Rousseau set up a good argument for force and freedom being complements, however, this is not how we intuitively see these ideas.  Force is a term we associate with totalitarianism and the opposite of what we normally see as being free. When one is forced to do something, it is an action against his will and out of his control.  Freedom has more of a positive connotation. When someone is free, he is not under the force of someone else or something else. Freedom implies toleration and acceptance, the ideal for any freethinking, independent individual. The idea that someone may be forced into doing what he freely chooses anyway is a counterintuitive idea, but it makes sense in a situation when these terms can be used consistently together, as in the one proposed by Rousseau.  The only condition where someone can be “forced to be free,” is one where his original freedom was taken away somehow. This is what happened to the primitive man, according to Rousseau.  Man before the constraints of government and private property had all the same freedoms as the next man. However, when society came into the picture, man became confused about what it was that he freely desired. Because Rousseau believed that man freely desires to be loving and cooperative, it is only within society that he is not what he freely desires to be. It is the job of government, through the general will, to morally coerce man back into his original desires. In other words, the only way man can be free again is when freedom and force are mutually consistent and work together to bring man back to his natural, good intentions.

            Other theorists, such as John Locke and John Stuart Mill, would disagree with Rousseau’s idea of the compatibility of freedom and force.  John Locke advocated an extremely limited government. He believed that private property was not only a good thing; it was a natural right that the government could not touch, along with life and liberty. The government should protect property, and the unlimited accumulation of it.   Locke supported negative rights that shield individuals from others as well as the government. His theory depended heavily on consent, and making sure that people consented to the governmental structure, as well as consented with each other to form that structure. He did not want to see the government touching anyone’s natural rights, and he believed firmly that the government could only legislate through consent if there are disputes in any area.  Locke’s theory had the government somewhat working for the people. In no way could the government successfully force individuals to do something that would go against their natural rights. Human beings are rational, according to Locke, and they would not consent to any form of government that would force their natural rights to be taken away. Therefore, Locke would surely see the ideas of force and freedom as antinomies.  Being the rational creatures that humans are, Locke could not see individuals consenting to a governmental structure that would force them into any situation that they did not freely agree to, regardless of what the circumstances of primitive man may have been like. Locke was not an advocate of positive rights, or the government having a strong helping role, or presence, in the lives of its citizens. His ideal government was a limited one, and one far removed from the help of positive laws and moral coercion.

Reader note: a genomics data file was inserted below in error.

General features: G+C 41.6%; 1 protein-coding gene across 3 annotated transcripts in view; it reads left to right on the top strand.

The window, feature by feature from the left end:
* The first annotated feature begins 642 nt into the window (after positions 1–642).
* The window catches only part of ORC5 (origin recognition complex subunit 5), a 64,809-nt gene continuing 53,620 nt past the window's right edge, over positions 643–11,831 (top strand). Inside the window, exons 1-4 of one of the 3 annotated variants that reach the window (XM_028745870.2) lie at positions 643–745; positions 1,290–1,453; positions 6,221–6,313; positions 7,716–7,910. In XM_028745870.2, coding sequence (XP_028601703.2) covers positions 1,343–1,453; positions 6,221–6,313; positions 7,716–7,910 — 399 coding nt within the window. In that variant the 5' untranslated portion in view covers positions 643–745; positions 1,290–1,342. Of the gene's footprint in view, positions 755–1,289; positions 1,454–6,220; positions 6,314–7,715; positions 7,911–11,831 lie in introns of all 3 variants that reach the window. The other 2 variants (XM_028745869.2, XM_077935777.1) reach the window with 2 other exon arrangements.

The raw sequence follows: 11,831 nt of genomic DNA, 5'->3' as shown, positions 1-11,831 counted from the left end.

John Stuart Mill is another theorist who would not see force and freedom as compliments to each other. Mill believed that there is something inherently oppressive about authority. Therefore, he only advocated intervention of the state into a rational and competent individual’s affairs if it is vital to saving a person’s life. The state can provide information, but take no action unless someone is harming another. It is only justified in coming in to stop people from harming one another. He was not a great proponent of positive rights and the state having a big role in people’s lives.  He would strongly disagree with Rousseau given that Mill saw constraint, which could be a type of force, as evil.  Rousseau’s force of the general will seemingly is a type of paternalism. The idea that an assembly of your peers can intervene when you go against them, and steer you in the right direction or force you to obey a rule, is very much like they are deciding what is best for you and exercising authority. Mill vehemently opposed paternalism and stated that it is the enemy of liberty; it is never legitimate.

            So should we as citizens of the state be free or forced to be free? The answer to this is widely disagreed upon by the above-mentioned theorists. The ideas of freedom and the role of government in the lives of individuals are still debated in great lengths by politicians and theorists today.  Perhaps the answer lies in a perfect combination of force and freedom, however, then a debate arises over what the perfect combination entails.  No matter how one sees the issue of the role of government in liberty and force, the ideas proposed by these political theorists remain strong champions of their views, and should be studied thoroughly as a way to understanding the individual and role of authority in the state.